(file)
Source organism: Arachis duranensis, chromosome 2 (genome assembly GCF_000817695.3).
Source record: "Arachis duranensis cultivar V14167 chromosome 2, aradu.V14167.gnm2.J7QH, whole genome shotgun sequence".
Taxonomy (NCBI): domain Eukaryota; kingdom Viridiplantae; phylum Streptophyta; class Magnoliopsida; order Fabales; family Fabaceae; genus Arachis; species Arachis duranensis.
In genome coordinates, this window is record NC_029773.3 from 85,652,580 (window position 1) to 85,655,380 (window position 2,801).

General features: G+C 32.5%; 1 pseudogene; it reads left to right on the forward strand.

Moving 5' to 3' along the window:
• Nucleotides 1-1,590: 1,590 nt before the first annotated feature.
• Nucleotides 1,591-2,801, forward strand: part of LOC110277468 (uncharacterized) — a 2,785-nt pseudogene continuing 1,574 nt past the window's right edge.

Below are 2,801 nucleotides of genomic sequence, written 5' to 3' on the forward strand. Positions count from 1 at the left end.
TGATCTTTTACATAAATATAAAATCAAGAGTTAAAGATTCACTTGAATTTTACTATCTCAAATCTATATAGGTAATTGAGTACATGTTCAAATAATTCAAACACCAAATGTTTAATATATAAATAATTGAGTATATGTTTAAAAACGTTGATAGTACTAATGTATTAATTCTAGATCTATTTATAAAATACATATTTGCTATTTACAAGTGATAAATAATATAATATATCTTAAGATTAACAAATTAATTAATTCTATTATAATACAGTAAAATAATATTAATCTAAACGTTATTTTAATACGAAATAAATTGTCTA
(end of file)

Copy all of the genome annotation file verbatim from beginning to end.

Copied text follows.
Source organism: Arachis duranensis, chromosome 2 (genome assembly GCF_000817695.3).
Source record: "Arachis duranensis cultivar V14167 chromosome 2, aradu.V14167.gnm2.J7QH, whole genome shotgun sequence".
Taxonomy (NCBI): domain Eukaryota; kingdom Viridiplantae; phylum Streptophyta; class Magnoliopsida; order Fabales; family Fabaceae; genus Arachis; species Arachis duranensis.
In genome coordinates, this window is record NC_029773.3 from 85,652,580 (window position 1) to 85,655,380 (window position 2,801).

General features: G+C 32.5%; 1 pseudogene; it reads left to right on the forward strand.

Moving 5' to 3' along the window:
• Nucleotides 1-1,590: 1,590 nt before the first annotated feature.
• Nucleotides 1,591-2,801, forward strand: part of LOC110277468 (uncharacterized) — a 2,785-nt pseudogene continuing 1,574 nt past the window's right edge.

Below are 2,801 nucleotides of genomic sequence, written 5' to 3' on the forward strand. Positions count from 1 at the left end.
TGATCTTTTACATAAATATAAAATCAAGAGTTAAAGATTCACTTGAATTTTACTATCTCAAATCTATATAGGTAATTGAGTACATGTTCAAATAATTCAAACACCAAATGTTTAATATATAAATAATTGAGTATATGTTTAAAAACGTTGATAGTACTAATGTATTAATTCTAGATCTATTTATAAAATACATATTTGCTATTTACAAGTGATAAATAATATAATATATCTTAAGATTAACAAATTAATTAATTCTATTATAATACAGTAAAATAATATTAATCTAAACGTTATTTTAATACGAAATAAATTGTCTA